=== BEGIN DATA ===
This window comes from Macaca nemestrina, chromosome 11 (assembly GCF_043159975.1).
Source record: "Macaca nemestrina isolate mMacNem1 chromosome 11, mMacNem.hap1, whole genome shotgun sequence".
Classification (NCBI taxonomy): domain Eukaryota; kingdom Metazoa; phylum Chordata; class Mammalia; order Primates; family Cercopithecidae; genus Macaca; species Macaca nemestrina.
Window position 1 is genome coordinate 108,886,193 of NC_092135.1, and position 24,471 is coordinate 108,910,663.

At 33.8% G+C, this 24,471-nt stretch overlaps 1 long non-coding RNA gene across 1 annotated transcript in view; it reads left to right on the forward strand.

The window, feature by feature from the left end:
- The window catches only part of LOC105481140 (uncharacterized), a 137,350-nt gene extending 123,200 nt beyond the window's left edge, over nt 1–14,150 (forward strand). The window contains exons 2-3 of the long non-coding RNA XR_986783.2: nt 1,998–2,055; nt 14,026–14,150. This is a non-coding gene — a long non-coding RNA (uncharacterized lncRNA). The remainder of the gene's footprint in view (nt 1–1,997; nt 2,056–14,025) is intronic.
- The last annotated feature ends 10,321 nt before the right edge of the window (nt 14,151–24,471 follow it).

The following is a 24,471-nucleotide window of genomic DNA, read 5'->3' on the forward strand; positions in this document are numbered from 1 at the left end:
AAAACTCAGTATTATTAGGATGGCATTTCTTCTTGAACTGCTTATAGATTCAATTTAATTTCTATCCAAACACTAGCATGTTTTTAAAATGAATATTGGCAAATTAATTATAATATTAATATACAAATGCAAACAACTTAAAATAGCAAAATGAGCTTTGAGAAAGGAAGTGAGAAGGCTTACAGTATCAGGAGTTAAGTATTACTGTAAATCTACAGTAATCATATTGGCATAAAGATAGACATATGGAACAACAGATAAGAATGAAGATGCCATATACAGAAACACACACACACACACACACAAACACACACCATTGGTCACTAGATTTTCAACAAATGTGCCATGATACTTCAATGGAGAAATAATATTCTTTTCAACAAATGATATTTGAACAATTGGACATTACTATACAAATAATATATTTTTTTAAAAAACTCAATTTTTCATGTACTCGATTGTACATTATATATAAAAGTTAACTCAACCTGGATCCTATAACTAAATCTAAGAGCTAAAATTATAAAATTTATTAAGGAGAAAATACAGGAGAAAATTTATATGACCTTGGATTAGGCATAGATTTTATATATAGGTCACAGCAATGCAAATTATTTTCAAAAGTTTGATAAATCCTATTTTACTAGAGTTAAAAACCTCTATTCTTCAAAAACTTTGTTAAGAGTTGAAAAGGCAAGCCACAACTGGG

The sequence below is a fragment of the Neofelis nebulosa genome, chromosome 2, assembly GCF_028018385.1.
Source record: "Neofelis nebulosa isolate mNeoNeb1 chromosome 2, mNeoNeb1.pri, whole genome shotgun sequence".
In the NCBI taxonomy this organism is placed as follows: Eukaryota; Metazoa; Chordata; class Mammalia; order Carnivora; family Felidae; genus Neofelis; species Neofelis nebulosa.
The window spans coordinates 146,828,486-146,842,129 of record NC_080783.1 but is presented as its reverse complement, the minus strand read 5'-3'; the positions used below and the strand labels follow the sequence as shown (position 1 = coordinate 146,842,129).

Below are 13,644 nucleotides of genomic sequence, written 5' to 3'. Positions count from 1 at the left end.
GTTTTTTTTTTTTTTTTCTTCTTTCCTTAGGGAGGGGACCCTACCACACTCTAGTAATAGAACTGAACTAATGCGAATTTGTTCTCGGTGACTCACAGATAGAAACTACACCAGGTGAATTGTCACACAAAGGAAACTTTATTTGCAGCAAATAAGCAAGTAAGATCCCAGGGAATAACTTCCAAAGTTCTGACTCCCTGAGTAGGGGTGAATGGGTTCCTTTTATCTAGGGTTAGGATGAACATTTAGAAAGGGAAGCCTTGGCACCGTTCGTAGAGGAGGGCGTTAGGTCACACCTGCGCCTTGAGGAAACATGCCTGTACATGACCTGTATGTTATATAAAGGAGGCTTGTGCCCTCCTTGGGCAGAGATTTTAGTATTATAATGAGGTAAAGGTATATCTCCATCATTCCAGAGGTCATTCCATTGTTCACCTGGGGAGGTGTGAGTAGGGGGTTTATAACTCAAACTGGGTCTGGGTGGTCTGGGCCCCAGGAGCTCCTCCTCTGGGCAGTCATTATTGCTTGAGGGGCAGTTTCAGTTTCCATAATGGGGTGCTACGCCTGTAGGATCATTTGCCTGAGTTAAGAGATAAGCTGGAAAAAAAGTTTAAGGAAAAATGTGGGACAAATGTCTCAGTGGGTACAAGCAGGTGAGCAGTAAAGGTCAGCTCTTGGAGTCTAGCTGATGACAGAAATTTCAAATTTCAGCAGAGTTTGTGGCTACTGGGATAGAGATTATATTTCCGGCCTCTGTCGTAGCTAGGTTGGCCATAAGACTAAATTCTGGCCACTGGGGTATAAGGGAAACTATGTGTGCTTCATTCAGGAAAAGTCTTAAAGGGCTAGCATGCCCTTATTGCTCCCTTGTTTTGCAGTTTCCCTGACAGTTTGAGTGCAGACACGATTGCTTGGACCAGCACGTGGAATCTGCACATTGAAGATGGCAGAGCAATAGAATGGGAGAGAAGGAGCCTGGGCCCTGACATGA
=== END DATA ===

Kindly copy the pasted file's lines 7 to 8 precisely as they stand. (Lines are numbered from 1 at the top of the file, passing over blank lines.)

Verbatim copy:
- The window catches only part of LOC105481140 (uncharacterized), a 137,350-nt gene extending 123,200 nt beyond the window's left edge, over nt 1–14,150 (forward strand). The window contains exons 2-3 of the long non-coding RNA XR_986783.2: nt 1,998–2,055; nt 14,026–14,150. This is a non-coding gene — a long non-coding RNA (uncharacterized lncRNA). The remainder of the gene's footprint in view (nt 1–1,997; nt 2,056–14,025) is intronic.
- The last annotated feature ends 10,321 nt before the right edge of the window (nt 14,151–24,471 follow it).